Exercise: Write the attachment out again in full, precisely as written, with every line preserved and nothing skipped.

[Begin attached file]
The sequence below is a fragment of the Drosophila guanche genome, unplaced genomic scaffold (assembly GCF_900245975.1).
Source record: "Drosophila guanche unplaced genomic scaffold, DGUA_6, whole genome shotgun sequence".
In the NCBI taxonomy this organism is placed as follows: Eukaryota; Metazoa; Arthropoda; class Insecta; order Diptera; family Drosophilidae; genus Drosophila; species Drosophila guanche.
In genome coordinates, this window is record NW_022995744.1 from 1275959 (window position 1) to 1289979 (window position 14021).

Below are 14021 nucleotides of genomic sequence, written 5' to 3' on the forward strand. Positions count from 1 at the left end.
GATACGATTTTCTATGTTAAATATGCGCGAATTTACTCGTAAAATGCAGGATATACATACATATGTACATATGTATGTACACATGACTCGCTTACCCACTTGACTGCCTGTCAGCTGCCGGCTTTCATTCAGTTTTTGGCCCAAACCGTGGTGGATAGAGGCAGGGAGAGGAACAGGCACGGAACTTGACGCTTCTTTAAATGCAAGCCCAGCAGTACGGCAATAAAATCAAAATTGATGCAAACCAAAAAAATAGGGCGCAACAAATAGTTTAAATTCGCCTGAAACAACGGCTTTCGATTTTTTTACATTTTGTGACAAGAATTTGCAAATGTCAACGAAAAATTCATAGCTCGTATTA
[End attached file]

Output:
The sequence below is a fragment of the Drosophila guanche genome, unplaced genomic scaffold (assembly GCF_900245975.1).
Source record: "Drosophila guanche unplaced genomic scaffold, DGUA_6, whole genome shotgun sequence".
In the NCBI taxonomy this organism is placed as follows: Eukaryota; Metazoa; Arthropoda; class Insecta; order Diptera; family Drosophilidae; genus Drosophila; species Drosophila guanche.
In genome coordinates, this window is record NW_022995744.1 from 1275959 (window position 1) to 1289979 (window position 14021).

Below are 14021 nucleotides of genomic sequence, written 5' to 3' on the forward strand. Positions count from 1 at the left end.
GATACGATTTTCTATGTTAAATATGCGCGAATTTACTCGTAAAATGCAGGATATACATACATATGTACATATGTATGTACACATGACTCGCTTACCCACTTGACTGCCTGTCAGCTGCCGGCTTTCATTCAGTTTTTGGCCCAAACCGTGGTGGATAGAGGCAGGGAGAGGAACAGGCACGGAACTTGACGCTTCTTTAAATGCAAGCCCAGCAGTACGGCAATAAAATCAAAATTGATGCAAACCAAAAAAATAGGGCGCAACAAATAGTTTAAATTCGCCTGAAACAACGGCTTTCGATTTTTTTACATTTTGTGACAAGAATTTGCAAATGTCAACGAAAAATTCATAGCTCGTATTA